Seven Sacred Stories
of the Peoria Falcon
By Brian “Fox” Ellis
The Peoria Falcon is an ancient copper plate used as an ornament, possibly as armament, and worn by a Native American dancer in the Illinois River Valley more than a thousand years ago.
Every historic artifact tells stories. It holds the stories of the earth, the raw materials from which it was made. It holds the stories of the culture and the craftsman, the people who made it and how it was made. It tells a story of purpose, how it was used. Every historic artifact holds within it the clues of provenance, where it went and how it got there.
This copper falcon is the key to seven sacred stories, stories of geology, the earth’s history, plate tectonics and glaciations. It tells the stories of the first people of the Illinois River, a story of ancient trade routes, the story of the river itself. This beautiful bird is a glimpse into the culture, their arts, religious beliefs and the astounding craftsmanship of the First Nations. It tells the story of the coming of the European, America’s migration west and early economic development. It holds within it the story of museum politics and the rebirth of a culture.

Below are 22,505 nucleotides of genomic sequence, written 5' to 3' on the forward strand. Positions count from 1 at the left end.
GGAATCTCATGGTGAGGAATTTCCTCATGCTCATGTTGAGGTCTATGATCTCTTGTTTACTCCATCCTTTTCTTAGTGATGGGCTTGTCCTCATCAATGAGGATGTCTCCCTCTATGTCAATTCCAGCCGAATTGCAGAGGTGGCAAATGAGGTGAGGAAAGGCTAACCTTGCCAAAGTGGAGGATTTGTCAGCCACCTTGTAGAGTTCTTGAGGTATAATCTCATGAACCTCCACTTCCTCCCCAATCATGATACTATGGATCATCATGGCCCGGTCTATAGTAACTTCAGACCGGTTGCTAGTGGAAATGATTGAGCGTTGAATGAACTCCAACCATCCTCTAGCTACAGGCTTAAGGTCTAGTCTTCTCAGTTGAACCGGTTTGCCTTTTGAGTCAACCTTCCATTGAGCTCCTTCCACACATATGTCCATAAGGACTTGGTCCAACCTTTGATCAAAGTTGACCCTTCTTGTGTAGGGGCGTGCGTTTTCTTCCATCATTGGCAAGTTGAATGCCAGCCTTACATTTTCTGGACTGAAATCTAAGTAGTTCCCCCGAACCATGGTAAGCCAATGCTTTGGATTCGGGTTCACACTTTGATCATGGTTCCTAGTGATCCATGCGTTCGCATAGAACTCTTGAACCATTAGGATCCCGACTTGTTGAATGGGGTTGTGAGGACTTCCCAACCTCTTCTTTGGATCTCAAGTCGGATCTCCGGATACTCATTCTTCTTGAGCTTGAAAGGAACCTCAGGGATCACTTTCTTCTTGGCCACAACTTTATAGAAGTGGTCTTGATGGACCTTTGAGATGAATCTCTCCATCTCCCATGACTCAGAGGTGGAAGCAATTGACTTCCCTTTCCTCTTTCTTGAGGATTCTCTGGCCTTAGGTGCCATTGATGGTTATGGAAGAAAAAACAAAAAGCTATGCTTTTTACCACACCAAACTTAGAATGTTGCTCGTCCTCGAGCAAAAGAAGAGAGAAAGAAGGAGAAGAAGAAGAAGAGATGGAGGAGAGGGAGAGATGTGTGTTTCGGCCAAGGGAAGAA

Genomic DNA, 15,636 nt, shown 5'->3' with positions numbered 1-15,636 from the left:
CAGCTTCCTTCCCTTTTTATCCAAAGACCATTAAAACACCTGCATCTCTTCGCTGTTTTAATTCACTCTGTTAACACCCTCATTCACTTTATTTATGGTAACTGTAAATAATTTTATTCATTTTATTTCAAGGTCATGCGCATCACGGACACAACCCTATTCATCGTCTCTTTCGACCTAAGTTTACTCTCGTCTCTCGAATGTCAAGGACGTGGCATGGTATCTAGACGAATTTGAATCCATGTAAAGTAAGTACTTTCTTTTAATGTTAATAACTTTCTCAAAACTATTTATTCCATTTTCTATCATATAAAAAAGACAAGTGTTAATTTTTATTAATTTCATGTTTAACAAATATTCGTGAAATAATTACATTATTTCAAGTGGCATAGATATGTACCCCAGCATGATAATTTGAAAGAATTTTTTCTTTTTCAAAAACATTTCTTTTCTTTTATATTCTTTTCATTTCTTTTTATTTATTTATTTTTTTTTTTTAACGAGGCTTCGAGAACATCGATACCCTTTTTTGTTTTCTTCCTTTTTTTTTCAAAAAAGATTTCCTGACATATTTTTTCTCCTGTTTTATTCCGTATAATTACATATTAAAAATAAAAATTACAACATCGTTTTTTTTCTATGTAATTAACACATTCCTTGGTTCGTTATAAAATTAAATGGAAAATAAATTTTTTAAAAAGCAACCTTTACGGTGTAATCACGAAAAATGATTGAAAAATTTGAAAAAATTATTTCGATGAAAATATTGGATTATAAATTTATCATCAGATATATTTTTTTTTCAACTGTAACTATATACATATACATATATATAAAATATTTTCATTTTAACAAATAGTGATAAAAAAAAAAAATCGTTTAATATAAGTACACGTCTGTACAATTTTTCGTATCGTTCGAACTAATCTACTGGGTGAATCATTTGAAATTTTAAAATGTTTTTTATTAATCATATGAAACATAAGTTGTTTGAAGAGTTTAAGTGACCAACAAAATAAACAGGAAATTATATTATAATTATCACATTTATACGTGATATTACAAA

Two hundred million years ago the continents of the earth were swimming in the ocean-sky-swirl void. They still are. Like an ancient turtle, this island you know as North America is swimming in the ocean. Imagine a rock the size of North America crashing into Africa and Europe. Rocks you find in old England are much like the bedrock of New England’s coast. The big curve of Africa fits in between North and South America. If you take a map of the world and cut out all of the continents they fit together like a giant jigsaw puzzle. Not once, but twice, the continents of the earth swam together and pulled apart, Gondwanaland, Pangaea, Laurasia.